Created jointly in 2003 by Johns Hopkins School of Public Health and an ad exec, Meatless Monday was invented to encourage gradual dietary change (and help the environment). Monday was chosen because people are more likely to make lifestyle changes like quiting smoking or begin exercising at the beginning of the week.
While Americans still consume on average 270 pounds of meat a year there is some evidence to suggest the Meatless campaign is working:
It can be extremely tricky to measure the impact of any campaign aimed at changing behavior. But The Monday Campaigns tried to do so in 2012 by hiring the FGI Research firm to conduct an online survey of 1,000 American adults. Some 43 percent said in the survey they were aware of Meatless Monday. And among those, 36 percent said the campaign has influenced their decision to cut back or consider cutting back on meat.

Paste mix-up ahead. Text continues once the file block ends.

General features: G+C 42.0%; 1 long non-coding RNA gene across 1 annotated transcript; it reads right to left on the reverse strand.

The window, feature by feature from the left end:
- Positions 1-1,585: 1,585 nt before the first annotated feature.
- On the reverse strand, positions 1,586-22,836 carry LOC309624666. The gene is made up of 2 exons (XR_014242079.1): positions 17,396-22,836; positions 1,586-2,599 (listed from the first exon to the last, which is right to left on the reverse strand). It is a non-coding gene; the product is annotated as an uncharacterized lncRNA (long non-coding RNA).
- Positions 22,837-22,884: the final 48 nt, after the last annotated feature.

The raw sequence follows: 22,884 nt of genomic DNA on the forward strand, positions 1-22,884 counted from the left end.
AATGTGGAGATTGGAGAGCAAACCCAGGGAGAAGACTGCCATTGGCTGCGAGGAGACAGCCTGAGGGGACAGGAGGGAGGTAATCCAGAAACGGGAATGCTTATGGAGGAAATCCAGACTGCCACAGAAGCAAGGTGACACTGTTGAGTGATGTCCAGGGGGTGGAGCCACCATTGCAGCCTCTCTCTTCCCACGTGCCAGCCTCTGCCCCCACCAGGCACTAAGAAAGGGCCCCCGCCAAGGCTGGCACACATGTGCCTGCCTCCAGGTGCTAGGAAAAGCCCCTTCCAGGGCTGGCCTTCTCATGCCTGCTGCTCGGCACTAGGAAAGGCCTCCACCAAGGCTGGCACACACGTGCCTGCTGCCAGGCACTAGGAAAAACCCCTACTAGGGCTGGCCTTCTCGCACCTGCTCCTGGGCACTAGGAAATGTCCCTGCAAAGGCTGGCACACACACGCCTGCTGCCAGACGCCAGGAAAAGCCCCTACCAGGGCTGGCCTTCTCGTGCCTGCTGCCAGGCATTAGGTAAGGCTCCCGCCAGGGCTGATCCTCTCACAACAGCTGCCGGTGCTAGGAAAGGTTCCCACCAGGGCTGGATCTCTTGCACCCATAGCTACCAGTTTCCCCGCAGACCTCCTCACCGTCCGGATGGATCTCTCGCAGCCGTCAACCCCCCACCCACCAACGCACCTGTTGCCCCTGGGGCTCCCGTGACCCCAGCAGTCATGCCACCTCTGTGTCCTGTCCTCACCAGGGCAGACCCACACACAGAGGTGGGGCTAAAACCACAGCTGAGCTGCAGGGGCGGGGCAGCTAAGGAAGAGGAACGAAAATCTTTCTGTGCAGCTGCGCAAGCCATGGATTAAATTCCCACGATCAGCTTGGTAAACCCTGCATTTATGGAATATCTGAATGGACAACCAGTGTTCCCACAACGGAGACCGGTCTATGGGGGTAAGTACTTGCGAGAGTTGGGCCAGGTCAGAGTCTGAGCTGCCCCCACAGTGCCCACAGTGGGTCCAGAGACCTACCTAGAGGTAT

But the survey’s most significant finding, according to the campaign? Some 62 percent of respondents who said they were influenced by Meatless Monday report that they’ve tried to incorporate it into their weekly routine. Source: NPR
In general people are eating less meat. Since 2008, American meat consumption has been dropping. According to an NPR poll 39% said they eat less meat than they did three years ago.
Are you familiar with the campaign? If you’re a meat eater, do you follow this routine or something similar?